SCIRP Mobile Website
Paper Submission

Why Us? >>

  • - Open Access
  • - Peer-reviewed
  • - Rapid publication
  • - Lifetime hosting
  • - Free indexing service
  • - Free promotion service
  • - More citations
  • - Search engine friendly

Free SCIRP Newsletters>>

Add your e-mail address to receive free newsletters from SCIRP.


Article citations


Edwards, N.C., Boyd, B., Elmore, R., Hovernale, C.H., Ingram, D.M., Ivy, R., Johnson, B. and Macoon, B. (2001) Mississippi Forage Crop Variety Trials, 2001. Mississippi State University Information Bulletin 379.

has been cited by the following article:

  • TITLE: Long-Term Summary of Ryegrass Varieties and Ploidy Types in Mississippi

    AUTHORS: Joshua A. White, Rocky Lemus

    KEYWORDS: Annual Ryegrass, Diploid, Tetraploid

    JOURNAL NAME: American Journal of Plant Sciences, Vol.5 No.21, October 10, 2014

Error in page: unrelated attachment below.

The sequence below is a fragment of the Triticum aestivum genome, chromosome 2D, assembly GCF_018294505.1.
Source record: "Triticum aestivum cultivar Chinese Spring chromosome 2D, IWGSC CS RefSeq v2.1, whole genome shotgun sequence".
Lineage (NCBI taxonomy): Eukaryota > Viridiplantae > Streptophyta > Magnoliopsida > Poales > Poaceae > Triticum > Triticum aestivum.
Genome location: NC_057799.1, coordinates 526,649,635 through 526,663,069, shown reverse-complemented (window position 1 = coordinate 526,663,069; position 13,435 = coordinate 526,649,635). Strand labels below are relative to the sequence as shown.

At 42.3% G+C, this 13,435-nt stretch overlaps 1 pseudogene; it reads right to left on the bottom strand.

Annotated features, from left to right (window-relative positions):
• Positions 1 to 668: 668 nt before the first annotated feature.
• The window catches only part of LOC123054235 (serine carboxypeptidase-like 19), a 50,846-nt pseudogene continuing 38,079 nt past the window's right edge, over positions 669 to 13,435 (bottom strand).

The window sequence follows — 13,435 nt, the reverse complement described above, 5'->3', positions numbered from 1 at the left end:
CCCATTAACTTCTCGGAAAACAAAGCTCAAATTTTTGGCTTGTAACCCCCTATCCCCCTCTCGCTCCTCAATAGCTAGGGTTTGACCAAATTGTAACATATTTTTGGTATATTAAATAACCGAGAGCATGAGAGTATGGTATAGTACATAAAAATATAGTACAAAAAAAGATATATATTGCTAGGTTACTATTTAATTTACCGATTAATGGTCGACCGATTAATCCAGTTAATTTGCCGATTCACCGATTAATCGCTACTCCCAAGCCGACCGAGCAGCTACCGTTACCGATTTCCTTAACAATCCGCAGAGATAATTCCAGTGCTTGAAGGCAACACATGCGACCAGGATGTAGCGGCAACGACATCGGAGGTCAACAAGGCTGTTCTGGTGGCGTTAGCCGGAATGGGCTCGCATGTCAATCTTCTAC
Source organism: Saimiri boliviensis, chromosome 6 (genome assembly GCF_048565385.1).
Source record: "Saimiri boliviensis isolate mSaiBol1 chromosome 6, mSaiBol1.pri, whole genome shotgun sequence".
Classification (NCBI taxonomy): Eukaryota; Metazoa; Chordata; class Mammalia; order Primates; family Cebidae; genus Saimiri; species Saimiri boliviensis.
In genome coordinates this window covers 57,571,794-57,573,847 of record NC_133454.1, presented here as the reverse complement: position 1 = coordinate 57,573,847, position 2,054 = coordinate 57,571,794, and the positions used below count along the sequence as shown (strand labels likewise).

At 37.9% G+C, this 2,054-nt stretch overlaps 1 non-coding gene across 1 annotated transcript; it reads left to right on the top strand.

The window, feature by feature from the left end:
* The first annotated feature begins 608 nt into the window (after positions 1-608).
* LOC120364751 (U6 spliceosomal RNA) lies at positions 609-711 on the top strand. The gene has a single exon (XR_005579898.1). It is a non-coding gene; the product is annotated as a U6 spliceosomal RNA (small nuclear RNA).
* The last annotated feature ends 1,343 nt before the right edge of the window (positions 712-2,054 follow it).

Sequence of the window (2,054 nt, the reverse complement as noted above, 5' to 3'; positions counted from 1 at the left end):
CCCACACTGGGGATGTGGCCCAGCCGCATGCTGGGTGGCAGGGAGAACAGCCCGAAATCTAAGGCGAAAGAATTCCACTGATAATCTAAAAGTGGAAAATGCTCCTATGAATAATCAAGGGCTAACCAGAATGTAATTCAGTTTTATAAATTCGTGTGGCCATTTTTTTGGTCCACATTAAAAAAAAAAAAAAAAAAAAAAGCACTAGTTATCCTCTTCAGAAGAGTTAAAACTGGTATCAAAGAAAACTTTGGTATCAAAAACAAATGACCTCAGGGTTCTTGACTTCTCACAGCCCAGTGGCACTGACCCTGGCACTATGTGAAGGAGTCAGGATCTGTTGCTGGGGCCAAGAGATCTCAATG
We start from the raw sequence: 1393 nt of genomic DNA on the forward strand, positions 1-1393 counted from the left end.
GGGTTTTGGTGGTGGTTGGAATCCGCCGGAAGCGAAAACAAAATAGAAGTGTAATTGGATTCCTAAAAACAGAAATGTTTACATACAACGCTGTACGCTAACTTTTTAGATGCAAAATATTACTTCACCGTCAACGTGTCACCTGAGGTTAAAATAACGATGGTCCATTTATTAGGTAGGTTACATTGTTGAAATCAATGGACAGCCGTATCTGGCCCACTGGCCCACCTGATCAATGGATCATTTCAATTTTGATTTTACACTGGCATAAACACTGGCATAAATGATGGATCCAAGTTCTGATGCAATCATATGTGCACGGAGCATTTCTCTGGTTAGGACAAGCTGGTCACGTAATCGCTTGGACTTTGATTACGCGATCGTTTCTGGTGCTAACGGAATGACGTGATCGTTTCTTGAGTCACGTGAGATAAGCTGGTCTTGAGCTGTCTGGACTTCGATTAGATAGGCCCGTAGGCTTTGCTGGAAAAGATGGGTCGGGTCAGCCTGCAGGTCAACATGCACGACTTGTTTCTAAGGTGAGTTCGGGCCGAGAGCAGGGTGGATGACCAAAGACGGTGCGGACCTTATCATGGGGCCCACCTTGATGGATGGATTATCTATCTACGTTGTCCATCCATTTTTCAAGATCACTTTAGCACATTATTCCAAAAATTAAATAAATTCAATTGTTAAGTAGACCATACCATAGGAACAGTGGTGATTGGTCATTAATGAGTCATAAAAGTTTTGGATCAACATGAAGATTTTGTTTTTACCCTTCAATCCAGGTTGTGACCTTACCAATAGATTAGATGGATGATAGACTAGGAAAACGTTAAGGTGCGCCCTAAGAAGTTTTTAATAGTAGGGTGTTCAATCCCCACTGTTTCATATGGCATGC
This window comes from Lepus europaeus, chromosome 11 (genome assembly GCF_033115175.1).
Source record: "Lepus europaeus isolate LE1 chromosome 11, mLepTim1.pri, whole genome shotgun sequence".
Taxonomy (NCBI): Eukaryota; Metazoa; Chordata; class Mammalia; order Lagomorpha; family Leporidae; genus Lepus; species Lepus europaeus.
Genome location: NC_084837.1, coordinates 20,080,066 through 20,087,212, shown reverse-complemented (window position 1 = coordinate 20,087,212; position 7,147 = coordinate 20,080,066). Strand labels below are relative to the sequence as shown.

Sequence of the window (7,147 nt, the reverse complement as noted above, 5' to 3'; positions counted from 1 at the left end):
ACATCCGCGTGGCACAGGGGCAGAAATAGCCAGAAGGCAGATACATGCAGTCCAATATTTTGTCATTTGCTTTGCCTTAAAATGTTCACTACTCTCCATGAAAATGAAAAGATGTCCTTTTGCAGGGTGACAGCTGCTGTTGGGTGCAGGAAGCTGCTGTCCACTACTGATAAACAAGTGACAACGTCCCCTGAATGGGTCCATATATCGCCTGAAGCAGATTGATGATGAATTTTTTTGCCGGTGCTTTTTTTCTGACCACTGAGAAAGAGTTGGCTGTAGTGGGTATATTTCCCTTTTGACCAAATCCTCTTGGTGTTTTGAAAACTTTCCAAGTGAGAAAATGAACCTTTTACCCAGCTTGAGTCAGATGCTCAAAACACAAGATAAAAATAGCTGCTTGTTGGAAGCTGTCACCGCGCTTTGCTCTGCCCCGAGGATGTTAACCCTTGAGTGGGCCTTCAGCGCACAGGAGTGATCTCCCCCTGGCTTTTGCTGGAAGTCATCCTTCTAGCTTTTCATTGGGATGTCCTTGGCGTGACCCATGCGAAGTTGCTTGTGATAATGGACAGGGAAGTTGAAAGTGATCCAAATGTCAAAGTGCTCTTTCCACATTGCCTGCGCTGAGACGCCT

ABSTRACT: Annual ryegrass (Lolium multiflourum) is the most important cool-season forage crop in Mississippi. It is seeded on more than 500,000 acres every year in the state and consequently seed companies intensely market the area with claims of superior genetic performance. Marketing literature observed in Mississippi focuses on the performance of tetraploid (4×) versus diploid (2×) with claims that 4× varieties provide better yield, disease resistance, and seedling vigor. These claims have rarely been substantiated on long-term performance variety trials. Archived Mississippi State forage variety test data from 1987 to 2012 were compiled for 10 diploid and tetraploid varieties grown at four physiographic locations (Starkville, Raymond, Newton, and Poplarville). Differences in the mean yields between 2× and 4× were only detected in Newton and Poplarville, where 2× varieties had a 4% yield advantage and 4× averaged 10% greater yields, respectively. Across the state, ryegrass yields for both ploidy levels increased over time (4×, R = 0.19931, P = 0.0105 & 2×, R = 0.18816, P = 0.0003), but correlations were variable by location. Biomass yields for both ploidy levels decreased over time in Starkville despite an increase in GDD (Growing Degree Days). With the exception of Raymond, year was the only factor influencing yield. The data suggest that ploidy level of ryegrass in Mississippi has minimal impact on seasonal yield production. However, genetic improvement other than polyploidy induction has increased yield over time.